Hard to believe, but the way he learned to meditate that night is the same method they teach in Jesup, Georgia. It’s a powerful technique of mental purification that progressively uproots the destructive tendencies of the mind—anger, depression, anxiety, greed, fear, egotism etc.—until all that’s left is wisdom, peace and love. When the mind has reached this unshakeable state, suffering no longer exists; the game has been won, the quest over.

The teaching was carefully handed down through many successive generations of monks, nuns, and laypeople who have reached the highest spiritual heights by practicing it. Or, if they’re like me, they’ve just lived a little better, little happier life, thanks to Vipassana. Since my first 10-day course, I have returned many times, keeping up my daily practice at home in between, and each time I dig a little deeper into the mass of suffering inside myself. I pick it apart and examine its true nature, try to make peace with it and slowly smooth it out. The path of Vipassana is very serious and long, but the benefits are vast and immediate—qualities like patience, humility, kindness, generosity, clear-mindedness, strength, purpose, composure and equanimity. And happiness—most of all, happiness.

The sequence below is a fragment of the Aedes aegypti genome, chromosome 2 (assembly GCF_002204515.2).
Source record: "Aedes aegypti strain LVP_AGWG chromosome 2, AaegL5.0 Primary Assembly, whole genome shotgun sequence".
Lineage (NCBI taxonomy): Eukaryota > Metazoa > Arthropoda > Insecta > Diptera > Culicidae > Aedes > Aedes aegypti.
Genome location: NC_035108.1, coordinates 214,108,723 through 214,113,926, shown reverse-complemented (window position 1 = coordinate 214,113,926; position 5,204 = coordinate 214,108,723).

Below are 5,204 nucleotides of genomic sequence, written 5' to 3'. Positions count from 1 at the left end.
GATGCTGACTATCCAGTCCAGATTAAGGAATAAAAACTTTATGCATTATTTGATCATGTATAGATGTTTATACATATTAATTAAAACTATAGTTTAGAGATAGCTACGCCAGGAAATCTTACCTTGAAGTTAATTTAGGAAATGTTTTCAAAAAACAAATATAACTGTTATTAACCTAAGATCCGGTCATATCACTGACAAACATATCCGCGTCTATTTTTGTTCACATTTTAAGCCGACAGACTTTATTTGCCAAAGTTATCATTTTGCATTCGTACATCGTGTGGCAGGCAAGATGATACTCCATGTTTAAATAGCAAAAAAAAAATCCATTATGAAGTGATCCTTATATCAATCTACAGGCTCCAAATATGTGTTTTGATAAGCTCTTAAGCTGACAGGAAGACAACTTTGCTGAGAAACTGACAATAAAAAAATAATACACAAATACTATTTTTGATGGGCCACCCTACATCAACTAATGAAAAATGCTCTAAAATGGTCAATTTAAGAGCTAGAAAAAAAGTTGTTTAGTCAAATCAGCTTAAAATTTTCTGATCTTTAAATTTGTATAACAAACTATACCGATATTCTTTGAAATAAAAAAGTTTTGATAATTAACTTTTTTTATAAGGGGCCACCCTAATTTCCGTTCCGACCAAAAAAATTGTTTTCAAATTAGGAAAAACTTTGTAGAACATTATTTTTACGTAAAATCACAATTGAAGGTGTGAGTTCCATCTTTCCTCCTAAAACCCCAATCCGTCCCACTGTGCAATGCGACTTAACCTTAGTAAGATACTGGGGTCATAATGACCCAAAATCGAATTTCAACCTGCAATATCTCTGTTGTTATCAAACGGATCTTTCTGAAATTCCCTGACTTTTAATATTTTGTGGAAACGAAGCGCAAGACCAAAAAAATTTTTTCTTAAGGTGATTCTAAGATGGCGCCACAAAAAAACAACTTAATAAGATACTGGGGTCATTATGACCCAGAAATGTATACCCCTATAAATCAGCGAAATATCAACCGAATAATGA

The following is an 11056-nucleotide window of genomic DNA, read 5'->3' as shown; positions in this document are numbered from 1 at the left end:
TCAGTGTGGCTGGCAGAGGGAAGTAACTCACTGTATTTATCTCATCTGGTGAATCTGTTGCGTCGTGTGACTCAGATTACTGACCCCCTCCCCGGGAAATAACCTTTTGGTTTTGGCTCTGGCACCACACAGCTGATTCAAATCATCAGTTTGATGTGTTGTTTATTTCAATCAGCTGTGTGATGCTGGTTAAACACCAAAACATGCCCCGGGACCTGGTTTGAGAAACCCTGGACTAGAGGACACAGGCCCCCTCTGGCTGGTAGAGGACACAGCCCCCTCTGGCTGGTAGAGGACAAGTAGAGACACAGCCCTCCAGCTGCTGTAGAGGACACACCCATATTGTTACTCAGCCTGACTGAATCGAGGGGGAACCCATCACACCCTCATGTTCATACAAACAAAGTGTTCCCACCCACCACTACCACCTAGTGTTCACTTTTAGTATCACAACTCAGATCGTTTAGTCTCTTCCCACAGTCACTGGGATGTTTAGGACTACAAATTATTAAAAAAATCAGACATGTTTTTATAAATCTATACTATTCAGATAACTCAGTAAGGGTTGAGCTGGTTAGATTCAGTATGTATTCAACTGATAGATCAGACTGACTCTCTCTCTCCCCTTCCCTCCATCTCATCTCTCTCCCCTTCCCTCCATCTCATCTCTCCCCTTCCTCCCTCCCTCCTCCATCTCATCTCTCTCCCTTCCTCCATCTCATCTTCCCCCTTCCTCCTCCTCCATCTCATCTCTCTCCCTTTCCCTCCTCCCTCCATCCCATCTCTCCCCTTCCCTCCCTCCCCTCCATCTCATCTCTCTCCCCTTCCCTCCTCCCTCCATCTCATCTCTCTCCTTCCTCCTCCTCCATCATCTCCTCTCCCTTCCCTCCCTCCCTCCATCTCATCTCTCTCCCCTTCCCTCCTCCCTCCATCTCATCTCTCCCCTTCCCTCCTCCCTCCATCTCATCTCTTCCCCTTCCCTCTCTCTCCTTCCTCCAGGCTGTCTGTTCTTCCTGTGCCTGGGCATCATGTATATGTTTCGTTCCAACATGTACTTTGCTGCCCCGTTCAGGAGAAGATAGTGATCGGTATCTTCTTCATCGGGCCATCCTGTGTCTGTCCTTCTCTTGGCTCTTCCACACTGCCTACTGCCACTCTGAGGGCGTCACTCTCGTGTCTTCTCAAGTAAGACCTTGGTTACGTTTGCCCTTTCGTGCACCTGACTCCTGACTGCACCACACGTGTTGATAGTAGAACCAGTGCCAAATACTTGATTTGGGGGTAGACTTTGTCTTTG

We can never solve all the problems of the world much less the essential human condition of old age and death. But we can rectify our minds so that these sorrows never touch us. This is what the Buddha meant when he said that enlightened beings are “in the world but not of it, like a lotus rising above the water, growing in it yet unsullied by it.” This possibility of true liberation from suffering—upheld by faith, tasted incrementally through practice—was vital in ancient India with its hunger, poverty, deprivation and disease. It’s vital now in our era of senseless killing, horrible viruses, industrial-scale greed, environmental destruction, and a rising tide of mental illness. It will be vital in a future of unknown particulars, which most certainly will entail misery in one form or another. That’s the beauty of it—what’s going on outside doesn’t matter so much as how we handle it within. This would have been the breakthrough in the cave: facing down one’s own self-created suffering, then mastering it at the depths of the mind. Herein lies the promise of real peace.

For more information on Vipassana visit dhamma.org.